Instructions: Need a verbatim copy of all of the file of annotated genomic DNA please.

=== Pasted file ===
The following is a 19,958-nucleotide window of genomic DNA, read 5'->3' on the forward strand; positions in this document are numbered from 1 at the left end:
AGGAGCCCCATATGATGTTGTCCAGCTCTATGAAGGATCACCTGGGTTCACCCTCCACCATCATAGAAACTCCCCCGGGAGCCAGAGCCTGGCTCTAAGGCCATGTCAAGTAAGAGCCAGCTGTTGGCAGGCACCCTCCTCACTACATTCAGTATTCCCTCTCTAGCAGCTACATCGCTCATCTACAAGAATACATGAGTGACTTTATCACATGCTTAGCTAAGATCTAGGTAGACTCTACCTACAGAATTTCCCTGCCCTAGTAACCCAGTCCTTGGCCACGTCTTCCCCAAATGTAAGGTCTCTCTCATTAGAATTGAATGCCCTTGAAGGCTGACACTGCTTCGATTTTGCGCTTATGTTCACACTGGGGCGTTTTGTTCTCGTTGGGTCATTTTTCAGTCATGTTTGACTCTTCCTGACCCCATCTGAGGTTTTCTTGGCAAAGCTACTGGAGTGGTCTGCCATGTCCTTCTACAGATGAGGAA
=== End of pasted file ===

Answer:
The following is a 19,958-nucleotide window of genomic DNA, read 5'->3' on the forward strand; positions in this document are numbered from 1 at the left end:
AGGAGCCCCATATGATGTTGTCCAGCTCTATGAAGGATCACCTGGGTTCACCCTCCACCATCATAGAAACTCCCCCGGGAGCCAGAGCCTGGCTCTAAGGCCATGTCAAGTAAGAGCCAGCTGTTGGCAGGCACCCTCCTCACTACATTCAGTATTCCCTCTCTAGCAGCTACATCGCTCATCTACAAGAATACATGAGTGACTTTATCACATGCTTAGCTAAGATCTAGGTAGACTCTACCTACAGAATTTCCCTGCCCTAGTAACCCAGTCCTTGGCCACGTCTTCCCCAAATGTAAGGTCTCTCTCATTAGAATTGAATGCCCTTGAAGGCTGACACTGCTTCGATTTTGCGCTTATGTTCACACTGGGGCGTTTTGTTCTCGTTGGGTCATTTTTCAGTCATGTTTGACTCTTCCTGACCCCATCTGAGGTTTTCTTGGCAAAGCTACTGGAGTGGTCTGCCATGTCCTTCTACAGATGAGGAA